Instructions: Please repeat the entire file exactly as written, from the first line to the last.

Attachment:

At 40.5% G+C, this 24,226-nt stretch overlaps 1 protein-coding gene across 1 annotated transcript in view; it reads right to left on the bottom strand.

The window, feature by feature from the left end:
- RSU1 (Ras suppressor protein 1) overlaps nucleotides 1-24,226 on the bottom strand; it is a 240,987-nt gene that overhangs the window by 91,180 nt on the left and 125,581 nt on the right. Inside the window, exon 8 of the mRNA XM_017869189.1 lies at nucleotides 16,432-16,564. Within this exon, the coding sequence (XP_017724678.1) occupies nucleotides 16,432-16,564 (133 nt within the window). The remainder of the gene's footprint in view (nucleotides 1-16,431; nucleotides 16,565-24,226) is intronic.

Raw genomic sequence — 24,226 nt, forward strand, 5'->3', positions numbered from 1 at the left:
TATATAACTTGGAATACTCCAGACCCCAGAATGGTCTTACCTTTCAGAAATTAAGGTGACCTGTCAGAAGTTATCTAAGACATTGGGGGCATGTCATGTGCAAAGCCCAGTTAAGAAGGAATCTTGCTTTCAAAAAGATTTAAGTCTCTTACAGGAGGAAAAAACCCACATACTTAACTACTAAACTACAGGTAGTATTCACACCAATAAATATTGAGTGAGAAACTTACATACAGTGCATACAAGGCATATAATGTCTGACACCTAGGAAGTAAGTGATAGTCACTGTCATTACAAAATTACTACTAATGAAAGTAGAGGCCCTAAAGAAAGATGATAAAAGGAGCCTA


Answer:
At 40.5% G+C, this 24,226-nt stretch overlaps 1 protein-coding gene across 1 annotated transcript in view; it reads right to left on the bottom strand.

The window, feature by feature from the left end:
- RSU1 (Ras suppressor protein 1) overlaps nucleotides 1-24,226 on the bottom strand; it is a 240,987-nt gene that overhangs the window by 91,180 nt on the left and 125,581 nt on the right. Inside the window, exon 8 of the mRNA XM_017869189.1 lies at nucleotides 16,432-16,564. Within this exon, the coding sequence (XP_017724678.1) occupies nucleotides 16,432-16,564 (133 nt within the window). The remainder of the gene's footprint in view (nucleotides 1-16,431; nucleotides 16,565-24,226) is intronic.

Raw genomic sequence — 24,226 nt, forward strand, 5'->3', positions numbered from 1 at the left:
TATATAACTTGGAATACTCCAGACCCCAGAATGGTCTTACCTTTCAGAAATTAAGGTGACCTGTCAGAAGTTATCTAAGACATTGGGGGCATGTCATGTGCAAAGCCCAGTTAAGAAGGAATCTTGCTTTCAAAAAGATTTAAGTCTCTTACAGGAGGAAAAAACCCACATACTTAACTACTAAACTACAGGTAGTATTCACACCAATAAATATTGAGTGAGAAACTTACATACAGTGCATACAAGGCATATAATGTCTGACACCTAGGAAGTAAGTGATAGTCACTGTCATTACAAAATTACTACTAATGAAAGTAGAGGCCCTAAAGAAAGATGATAAAAGGAGCCTA